The Alkaline diet vs the 5:2 diet

Two hot new regimes have caught on since New Year, each promising pain-free weight loss. Can either make the pounds melt away? Kate Hilpern gives the low-down

The Alkaline diet

What is it?

Although she hardly looks like someone in need of losing weight, Victoria Beckham is the latest star to try the most recent version of this diet, the Honestly Healthy Alkaline Programme, which involves eating mainly alkaline foods in order to keep the body's pH between 7.35 and 7.45. Other celebrity fans include Gwnyth Paltrow (her again) and Kirsten Dunst. The Alkaline diet doesn't just claim to help you lose weight – many websites advocating it claim it can heal a wide range of ailments including arthritis, diabetes and cancer, as well as slowing the ageing process. Authors of Honestly Healthy, nutritional therapist Vicki Edgson and organic chef Natasha Corrett, say that the diet can improve energy levels and memory and help prevent headaches, bloating, heart disease, muscle pain and insomnia.

Where does it come from?

Back in the 19th century, the French biologist Claude Bernard discovered that changing the diet of rabbits from herbivore (mainly plant) to carnivore (mainly meat) turned their urine from more alkaline to more acid. Excited by his discovery, subsequent scientists built on his findings, which eventually led to a bunch of loosely related diets (other names include the alkaline ash diet and the acid alkaline diet), whose popularity has recently taken off after the celebrity take-up.

What's the theory?

Our blood is slightly alkaline, with a normal pH level of between 7.35 and 7.45. The theory behind the alkaline diet is that our diet should reflect this pH level (as it did in hunter-gatherer days when we ate fewer acid-producing foods such as grains, fish, meat, poultry, dairy and salt).

Proponents of alkaline diets believe a diet high in acid-producing foods disrupts this balance and promotes the loss of essential minerals such as potassium, magnesium, calcium and sodium as the body tries to restore equilibrium. This imbalance is thought to make people prone to illness and gaining weight. The ultimate aim is to eat 70 per cent alkaline foods and 30 per cent acid foods, meaning you can still have a little of the "bad" stuff such pasta and rice, although things can get slightly complicated. The way you cook your vegetables, for example, can have an impact. Raw spinach is alkaline, but when you cook it, it becomes acidic.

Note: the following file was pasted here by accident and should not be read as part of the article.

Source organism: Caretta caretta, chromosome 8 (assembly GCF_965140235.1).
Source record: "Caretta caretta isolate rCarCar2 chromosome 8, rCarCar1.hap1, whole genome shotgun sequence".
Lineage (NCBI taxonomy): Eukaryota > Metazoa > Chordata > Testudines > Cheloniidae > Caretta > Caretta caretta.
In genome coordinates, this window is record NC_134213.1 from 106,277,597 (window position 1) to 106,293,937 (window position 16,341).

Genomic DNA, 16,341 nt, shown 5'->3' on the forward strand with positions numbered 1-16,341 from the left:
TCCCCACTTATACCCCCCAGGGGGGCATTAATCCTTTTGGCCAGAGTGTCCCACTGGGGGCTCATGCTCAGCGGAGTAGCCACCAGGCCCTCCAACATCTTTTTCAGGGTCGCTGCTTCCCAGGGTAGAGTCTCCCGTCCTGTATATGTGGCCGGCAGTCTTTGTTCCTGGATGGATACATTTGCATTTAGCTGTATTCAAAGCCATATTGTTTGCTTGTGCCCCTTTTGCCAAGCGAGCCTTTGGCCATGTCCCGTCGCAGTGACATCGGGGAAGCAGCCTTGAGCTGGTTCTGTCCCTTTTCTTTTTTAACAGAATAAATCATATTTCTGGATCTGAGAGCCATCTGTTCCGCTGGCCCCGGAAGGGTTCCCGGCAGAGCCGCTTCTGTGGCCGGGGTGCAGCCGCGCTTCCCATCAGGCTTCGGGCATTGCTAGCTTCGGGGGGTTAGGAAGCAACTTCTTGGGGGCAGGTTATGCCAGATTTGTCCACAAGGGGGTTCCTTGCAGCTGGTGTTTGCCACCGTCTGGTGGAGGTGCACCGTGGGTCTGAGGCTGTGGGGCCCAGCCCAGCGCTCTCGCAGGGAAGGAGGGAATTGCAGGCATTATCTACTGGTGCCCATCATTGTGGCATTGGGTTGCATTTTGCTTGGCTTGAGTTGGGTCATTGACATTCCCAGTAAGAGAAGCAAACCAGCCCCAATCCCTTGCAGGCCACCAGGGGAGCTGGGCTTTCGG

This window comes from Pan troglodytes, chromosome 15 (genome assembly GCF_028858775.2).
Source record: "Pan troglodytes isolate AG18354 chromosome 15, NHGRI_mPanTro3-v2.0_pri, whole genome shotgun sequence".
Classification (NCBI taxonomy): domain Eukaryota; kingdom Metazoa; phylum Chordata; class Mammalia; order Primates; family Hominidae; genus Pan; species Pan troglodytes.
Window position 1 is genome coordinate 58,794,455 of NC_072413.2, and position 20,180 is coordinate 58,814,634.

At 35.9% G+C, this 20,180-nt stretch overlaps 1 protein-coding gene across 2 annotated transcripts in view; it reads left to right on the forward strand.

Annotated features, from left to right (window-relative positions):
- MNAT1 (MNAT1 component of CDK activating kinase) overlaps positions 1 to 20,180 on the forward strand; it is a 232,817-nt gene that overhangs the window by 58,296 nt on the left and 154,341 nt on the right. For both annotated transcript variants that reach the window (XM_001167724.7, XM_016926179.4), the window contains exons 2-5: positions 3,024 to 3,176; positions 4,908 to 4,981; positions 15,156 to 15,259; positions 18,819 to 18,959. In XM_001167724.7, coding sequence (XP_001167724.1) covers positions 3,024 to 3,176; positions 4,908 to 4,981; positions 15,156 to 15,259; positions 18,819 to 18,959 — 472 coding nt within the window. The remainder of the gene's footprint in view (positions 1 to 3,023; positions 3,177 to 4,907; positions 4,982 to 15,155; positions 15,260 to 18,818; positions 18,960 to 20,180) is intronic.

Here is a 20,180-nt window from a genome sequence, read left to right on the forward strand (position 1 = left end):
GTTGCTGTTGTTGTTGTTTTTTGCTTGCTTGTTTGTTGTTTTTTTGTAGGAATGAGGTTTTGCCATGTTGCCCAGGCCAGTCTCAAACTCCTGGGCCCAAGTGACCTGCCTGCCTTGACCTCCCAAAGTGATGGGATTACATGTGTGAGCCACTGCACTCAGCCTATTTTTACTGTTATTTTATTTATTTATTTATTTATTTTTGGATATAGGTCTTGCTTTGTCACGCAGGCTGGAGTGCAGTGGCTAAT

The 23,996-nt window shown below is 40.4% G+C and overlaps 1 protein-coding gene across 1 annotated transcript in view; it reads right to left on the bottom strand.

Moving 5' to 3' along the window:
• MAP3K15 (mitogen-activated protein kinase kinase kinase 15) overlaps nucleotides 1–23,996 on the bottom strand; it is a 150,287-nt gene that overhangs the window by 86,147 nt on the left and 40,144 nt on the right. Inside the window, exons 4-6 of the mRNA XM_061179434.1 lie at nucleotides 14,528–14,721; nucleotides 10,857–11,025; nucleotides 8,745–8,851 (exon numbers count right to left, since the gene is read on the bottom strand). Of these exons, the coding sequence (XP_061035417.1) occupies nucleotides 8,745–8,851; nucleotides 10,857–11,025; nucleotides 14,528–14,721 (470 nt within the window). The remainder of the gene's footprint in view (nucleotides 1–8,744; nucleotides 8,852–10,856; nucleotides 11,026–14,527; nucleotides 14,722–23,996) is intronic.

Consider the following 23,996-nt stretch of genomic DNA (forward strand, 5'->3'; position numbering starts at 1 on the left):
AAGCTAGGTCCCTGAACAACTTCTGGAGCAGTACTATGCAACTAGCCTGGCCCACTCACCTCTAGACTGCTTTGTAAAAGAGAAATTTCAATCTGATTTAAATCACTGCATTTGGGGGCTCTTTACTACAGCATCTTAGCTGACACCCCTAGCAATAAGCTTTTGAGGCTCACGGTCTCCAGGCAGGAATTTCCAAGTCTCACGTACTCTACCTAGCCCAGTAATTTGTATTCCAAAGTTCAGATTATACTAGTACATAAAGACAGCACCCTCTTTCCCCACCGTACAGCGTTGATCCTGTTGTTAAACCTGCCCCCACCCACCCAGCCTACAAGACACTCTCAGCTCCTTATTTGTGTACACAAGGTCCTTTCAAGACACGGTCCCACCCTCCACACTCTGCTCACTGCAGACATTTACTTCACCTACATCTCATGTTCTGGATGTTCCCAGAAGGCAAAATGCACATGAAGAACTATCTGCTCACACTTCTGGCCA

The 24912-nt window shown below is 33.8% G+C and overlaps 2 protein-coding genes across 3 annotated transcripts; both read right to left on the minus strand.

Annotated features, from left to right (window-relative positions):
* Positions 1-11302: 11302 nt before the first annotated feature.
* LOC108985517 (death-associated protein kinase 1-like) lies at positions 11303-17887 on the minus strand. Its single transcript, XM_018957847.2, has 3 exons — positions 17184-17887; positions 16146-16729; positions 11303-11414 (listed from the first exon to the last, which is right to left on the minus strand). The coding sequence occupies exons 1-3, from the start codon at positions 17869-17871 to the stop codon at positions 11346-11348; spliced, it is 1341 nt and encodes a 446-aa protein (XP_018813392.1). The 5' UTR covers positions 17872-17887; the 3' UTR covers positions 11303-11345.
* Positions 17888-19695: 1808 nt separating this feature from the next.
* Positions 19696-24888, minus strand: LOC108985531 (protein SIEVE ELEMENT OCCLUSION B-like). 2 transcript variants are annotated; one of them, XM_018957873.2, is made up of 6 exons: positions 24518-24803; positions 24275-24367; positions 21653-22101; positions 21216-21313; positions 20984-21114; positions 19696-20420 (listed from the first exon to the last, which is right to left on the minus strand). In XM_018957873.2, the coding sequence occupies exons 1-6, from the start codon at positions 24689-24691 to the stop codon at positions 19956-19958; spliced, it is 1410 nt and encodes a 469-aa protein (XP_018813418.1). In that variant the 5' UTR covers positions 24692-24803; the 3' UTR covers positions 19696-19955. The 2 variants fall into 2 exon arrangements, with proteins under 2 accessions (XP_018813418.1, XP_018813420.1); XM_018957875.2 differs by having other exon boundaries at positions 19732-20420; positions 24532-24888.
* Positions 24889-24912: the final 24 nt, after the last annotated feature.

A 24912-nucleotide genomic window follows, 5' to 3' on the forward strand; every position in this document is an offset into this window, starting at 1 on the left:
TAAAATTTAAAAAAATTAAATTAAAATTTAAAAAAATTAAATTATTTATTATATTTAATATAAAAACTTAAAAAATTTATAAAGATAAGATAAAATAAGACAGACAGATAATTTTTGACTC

What do the experts say?

"The theory of the alkaline diet is that eating certain foods can help maintain the body's ideal pH balance to improve overall health. But the body maintains its pH balance regardless of diet," says British Dietetic Association spokesperson, Rick Miller.

What's more, while there is evidence that alkaline diets may help prevent the formation of calcium kidney stones, osteoporosis, and age-related muscle wasting, there isn't any proof that an acid-producing diet is the foundation of chronic illness.

Mind you, says Miller, you're unlikely to do yourself any harm. "The diet's premise is to increase alkalizing foods (such as fruit and vegetables) and reduce your intake of acid foods (such as meat, salt, and refined grains). Well, that's pretty much what we consider as healthy eating anyway and if you're overweight, of course it will probably help you shift some pounds."

How punishing is it?

Fans of this diet say the fact that it's un-faddy makes it easier. "It doesn't cut out food groups or involve counting calories, which is probably why it's the first diet I've ever got on with," says Alison Heldon, 24.

But most people agree that the fact that the regime warns against any "very acid-forming" foods, such as starchy grains and vegetables – such as pasta, wheat and beans – all dairy products, meat, fish and shellfish, means it's challenging. You can also forget about indulging in coffee, tea, sugar, fizzy drinks including soda and tonic water and alcohol. "I defy anyone with a normal family life to sustain it in the long term – I think I did well to last six weeks," says Suzanne O'Shea, 33. Monitoring your pH levels isn't very glamorous either – you have to test your urine.

The 5:2 diet

What is it?

Intermittent fasting, basically. So you eat normally for five days and severely restrict your calories for the other two – 600 calories for men and 500 for women. It's up to the dieter how they divide them up – so you might, for example, have scrambled eggs with ham and a black coffee for breakfast (300 calories) and a lunch or dinner of grilled fish or meat with vegetables (300 calories). The rest of the time, you eat what you want.

Where does it come from?

The diet virtually became an overnight sensation after featuring in a BBC2 Horizon documentary last summer by health journalist Dr Michael Mosley. After just five weeks, Mosley lost nearly a stone, reduced his body fat by about 25 per cent and improved his blood-sugar and cholesterol levels. A book, The 5:2 Diet Book, has become a bestseller. Advocates of the diet also claim it can help us live longer and decrease the risk of cancer, diabetes and Alzheimer's. Gwyneth Paltrow, Jennifer Aniston and Jennifer Lopez are said to have tried it.

What's the theory?

The rationale behind it centres on the effects of fasting on levels of a hormone called IGF-1 (Insulin-Like Growth Factor 1). Although the hormone is essential in early life, when rapid new cell growth is advantageous, high levels in adulthood increase your risk of cell divisions such as those found in cancer. Restricting the calories you consume, so the theory goes, lowers blood levels of IGF-1, protecting you against some major diseases. Mosley fell upon the particular success of cutting back for two days a week virtually by default. Having tried various patterns of intermittent fasting, he eventually discovered that severely restricting food for two days a week was both achievable and had the best results. The sheer simplicity of the diet has no doubt had a hand in its phenomenal success.

What do the experts say?

Despite the claims that it helps people lose weight, increases their lifespans, improves cognitive function and protects against conditions such as dementia and Alzheimer's, the general medical consensus is that there isn't actually any firm evidence.